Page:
05 December 2011

Monday's mp3: Meet the musical daughter of Angelique and Miriam

If her music wasn't so compelling, you might be drawn to Sia Tolno simply for her story of hardship and triumph. She fled an abusive home in Sierra Leone, then had to flee that country's civil war, ending up selling palm oil and singing in clubs in Guinea. It was there that she was "discovered" after her entry in a talent contest.

That's just a skimming summary of her story, because I want to focus on the music on Tolno's wonderful new album My Life. Many seem to compare her to Miriam Makeba, but I hear more Angelique Kidjo in her energetic delivery and in the sophisticated arrangements on this sophomore album. (Her debut, Eh Sanga, came out in 2009.)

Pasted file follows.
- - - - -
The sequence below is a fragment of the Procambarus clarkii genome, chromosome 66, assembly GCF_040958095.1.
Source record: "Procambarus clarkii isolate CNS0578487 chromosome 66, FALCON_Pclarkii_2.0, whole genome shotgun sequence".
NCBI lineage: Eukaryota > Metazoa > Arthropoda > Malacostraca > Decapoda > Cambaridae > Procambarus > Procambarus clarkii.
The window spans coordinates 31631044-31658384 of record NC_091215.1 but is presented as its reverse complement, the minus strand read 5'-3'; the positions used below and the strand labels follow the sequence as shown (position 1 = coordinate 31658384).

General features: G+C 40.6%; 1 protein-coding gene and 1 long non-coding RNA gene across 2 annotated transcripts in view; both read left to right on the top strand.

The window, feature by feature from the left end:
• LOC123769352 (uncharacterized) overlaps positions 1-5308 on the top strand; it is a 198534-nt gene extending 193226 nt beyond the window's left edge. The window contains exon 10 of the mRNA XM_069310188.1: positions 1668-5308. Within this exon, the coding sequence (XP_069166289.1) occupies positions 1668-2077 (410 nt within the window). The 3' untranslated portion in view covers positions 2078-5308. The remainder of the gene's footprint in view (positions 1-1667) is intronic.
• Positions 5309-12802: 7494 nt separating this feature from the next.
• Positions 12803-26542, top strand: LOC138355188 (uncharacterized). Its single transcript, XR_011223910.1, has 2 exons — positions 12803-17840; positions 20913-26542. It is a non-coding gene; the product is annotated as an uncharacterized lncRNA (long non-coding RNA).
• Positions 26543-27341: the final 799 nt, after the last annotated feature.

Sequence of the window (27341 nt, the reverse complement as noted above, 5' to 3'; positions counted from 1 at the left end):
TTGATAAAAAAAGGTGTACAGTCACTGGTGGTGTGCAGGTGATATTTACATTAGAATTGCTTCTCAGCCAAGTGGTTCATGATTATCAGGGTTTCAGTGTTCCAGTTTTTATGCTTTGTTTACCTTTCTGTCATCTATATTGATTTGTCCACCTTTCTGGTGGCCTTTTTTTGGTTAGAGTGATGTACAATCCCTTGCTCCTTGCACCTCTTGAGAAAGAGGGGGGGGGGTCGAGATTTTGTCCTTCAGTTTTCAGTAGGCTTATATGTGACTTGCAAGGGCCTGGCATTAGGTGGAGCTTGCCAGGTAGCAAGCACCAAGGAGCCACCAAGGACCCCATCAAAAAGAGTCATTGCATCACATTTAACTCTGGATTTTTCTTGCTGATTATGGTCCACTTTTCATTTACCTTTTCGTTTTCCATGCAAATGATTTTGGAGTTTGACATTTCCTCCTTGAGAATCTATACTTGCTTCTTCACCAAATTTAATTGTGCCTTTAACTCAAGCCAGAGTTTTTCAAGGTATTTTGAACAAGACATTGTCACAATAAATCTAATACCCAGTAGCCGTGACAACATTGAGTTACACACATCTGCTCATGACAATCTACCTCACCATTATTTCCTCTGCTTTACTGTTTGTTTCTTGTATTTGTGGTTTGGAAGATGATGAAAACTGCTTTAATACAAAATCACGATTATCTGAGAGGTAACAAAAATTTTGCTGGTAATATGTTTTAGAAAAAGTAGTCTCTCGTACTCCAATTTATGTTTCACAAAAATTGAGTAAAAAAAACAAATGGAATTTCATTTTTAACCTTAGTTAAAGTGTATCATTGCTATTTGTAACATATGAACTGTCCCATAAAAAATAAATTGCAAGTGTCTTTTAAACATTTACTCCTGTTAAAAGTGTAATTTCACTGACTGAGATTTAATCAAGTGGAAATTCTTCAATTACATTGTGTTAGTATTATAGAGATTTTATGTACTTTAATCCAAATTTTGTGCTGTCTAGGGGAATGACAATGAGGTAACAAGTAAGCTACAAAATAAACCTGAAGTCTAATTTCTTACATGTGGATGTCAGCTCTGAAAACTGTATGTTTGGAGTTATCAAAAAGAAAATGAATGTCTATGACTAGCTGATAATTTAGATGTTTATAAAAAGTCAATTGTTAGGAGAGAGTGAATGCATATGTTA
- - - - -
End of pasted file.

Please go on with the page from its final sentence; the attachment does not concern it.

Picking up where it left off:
The album with a tradition-rooted song in praise of the town of Blama in Sierra Leone, where Tolno used to attend a festival at the end of each year. The town was devastated by the war, but Tolno says "I wanted to tell people that in this town we had a very joyful festival, where we just sing and play all these traditional instruments. I wanted to open with my tradition, to show where I am from."

Tolno dips into various African music styles on the album, and the instrumentation and arrangements might force you into guess after guess about the music's origins. Let's just say that it comes across as modern African music -- with some funk here, some balafon there, and a whole lot of powerful vocals in various language, often delivering conscious lyrics, as on this song:

[mp3] Sia Tolno: "Blind Samaritan (Poor Man)"

from the album My Life

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